During the last 3 years I've had the opportunity to work on a music therapy book publication with my Wilfrid Laurier University professor Colin Lee. When he approached me about the idea of co-authoring a book, I was more than thrilled! He has been my mentor and inspiration throughout this project, and although it has been a long ride, I am now proud to present the results of our work. Several music therapists have also contributed chapters and essential parts which complemented the rest of the book's content. I wish to extend my gratitude to all who were involved in this project directly and indirectly.
The book is designed to explore musical improvisation from the perspectives of a variety of musical styles ranging from classical music to jazz, blues and other world styles. Although it is designed primarily for music therapists, this workbook contains mountains of ideas for general improvisation which any musician can benefit from. The book is available at Barcelona Publishers:
The following is a description from the publisher's website:
Although improvisation is a therapeutic method that has been known and used in many music therapy settings, it is surprising there are only a few published practical guides on how to learn to clinically improvise. This publication aims to redress this gap by providing a comprehensive workbook specifically designed to give music therapists the tools to successfully improvise in their work.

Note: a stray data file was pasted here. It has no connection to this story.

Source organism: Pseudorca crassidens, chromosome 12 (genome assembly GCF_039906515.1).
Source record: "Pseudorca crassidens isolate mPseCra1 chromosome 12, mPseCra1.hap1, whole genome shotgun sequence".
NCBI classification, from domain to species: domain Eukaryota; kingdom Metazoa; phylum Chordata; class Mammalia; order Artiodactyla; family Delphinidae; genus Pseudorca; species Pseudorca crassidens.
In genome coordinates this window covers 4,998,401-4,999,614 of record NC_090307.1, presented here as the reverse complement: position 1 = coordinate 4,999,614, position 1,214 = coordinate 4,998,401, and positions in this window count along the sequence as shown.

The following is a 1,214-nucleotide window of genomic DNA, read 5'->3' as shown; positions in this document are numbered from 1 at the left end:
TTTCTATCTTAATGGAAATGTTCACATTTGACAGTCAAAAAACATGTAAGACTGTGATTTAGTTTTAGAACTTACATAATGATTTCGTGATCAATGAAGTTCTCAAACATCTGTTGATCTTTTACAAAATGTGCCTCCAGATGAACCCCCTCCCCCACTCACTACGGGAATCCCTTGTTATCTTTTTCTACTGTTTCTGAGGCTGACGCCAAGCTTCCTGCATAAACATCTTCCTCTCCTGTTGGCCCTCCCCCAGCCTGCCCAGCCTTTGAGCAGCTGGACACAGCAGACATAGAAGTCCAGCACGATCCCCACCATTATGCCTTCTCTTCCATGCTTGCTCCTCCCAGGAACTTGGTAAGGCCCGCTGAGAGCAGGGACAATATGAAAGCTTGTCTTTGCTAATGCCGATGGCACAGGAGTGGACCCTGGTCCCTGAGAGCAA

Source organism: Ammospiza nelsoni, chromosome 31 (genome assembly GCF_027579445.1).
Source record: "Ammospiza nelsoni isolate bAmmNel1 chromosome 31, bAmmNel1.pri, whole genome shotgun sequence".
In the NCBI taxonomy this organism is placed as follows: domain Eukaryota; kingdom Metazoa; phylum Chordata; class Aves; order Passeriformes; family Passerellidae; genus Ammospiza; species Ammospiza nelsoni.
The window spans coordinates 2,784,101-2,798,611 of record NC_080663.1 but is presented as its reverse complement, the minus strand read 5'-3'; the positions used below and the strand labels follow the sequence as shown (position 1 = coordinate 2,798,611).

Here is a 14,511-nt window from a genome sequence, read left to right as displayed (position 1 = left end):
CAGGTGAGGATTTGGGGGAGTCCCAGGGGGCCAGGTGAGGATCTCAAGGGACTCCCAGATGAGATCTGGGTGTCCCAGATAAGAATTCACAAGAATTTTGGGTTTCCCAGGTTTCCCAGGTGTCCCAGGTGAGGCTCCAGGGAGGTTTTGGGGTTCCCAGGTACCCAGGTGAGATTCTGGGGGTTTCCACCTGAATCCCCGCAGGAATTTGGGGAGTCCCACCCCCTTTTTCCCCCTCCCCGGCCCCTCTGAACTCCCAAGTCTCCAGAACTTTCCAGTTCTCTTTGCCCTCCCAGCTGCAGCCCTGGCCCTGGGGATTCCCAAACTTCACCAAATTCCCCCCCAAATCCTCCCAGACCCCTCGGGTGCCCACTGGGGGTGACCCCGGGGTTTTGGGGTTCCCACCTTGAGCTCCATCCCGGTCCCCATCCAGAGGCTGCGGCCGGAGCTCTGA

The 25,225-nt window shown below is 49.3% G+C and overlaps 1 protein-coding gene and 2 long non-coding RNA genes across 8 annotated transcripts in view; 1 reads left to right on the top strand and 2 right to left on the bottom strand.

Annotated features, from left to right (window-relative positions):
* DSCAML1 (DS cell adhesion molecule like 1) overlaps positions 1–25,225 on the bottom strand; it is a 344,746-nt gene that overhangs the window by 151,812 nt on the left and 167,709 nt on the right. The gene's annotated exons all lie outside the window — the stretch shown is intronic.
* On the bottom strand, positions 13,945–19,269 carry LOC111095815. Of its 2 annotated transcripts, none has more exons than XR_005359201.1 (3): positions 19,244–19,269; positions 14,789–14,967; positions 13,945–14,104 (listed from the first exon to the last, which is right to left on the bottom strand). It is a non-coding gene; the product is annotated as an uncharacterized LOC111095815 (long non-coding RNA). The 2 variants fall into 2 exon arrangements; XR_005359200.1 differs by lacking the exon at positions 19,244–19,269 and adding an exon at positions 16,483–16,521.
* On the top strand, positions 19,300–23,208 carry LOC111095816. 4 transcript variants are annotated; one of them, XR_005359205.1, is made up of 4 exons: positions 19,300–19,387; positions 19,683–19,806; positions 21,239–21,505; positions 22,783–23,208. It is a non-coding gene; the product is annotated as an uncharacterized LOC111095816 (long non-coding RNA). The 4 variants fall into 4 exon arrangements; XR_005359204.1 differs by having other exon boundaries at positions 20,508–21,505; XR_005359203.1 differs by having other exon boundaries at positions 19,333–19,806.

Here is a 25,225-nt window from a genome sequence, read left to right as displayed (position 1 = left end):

This book was inspired in large part on the pioneering work of Paul Nordoff and Clive Robbins through their books Creative Music Therapy and Healing Heritage. It is also philosophically grounded in the ideas put forth in Colin Lee’s Aesthetic Music Therapy and Ken Aigen’s Playin’ in the Band. While Nordoff’s texts explore the most basic properties of music starting from intervals, scales and triads, this book addresses these aspects but within the context of fully formed musical styles, ranging from classical music to popular and world styles. Aigen explains the rationale for such an approach to clinical improvisation:
Nordoff-Robbins work is predicated on a belief that the properties, which define musical styles and scales, are reflective of their cultural contexts. By this it is meant that different kinds of music, from different cultures and time periods, have essential, defining qualities which are shaped by, interact with, and embody the experience and world view of the original creators and performers of such music. These personal and communal experiences—these ways of being in relation to other people and the external world—find expression through the appropriate musical forms and tonal relationships, and because they are archetypal experiences, their significance can often transcend cultural boundaries and the limitations imposed by disability (Playin’ in the Band p. 11-12).
Musical forms should never be studied in a social void but should be understood within proper musicological contexts. Knowledge of the formal properties of music and associated cultural contexts will inform and influence the practice of clinical improvisation. This book is designed in a way that reflects this balance.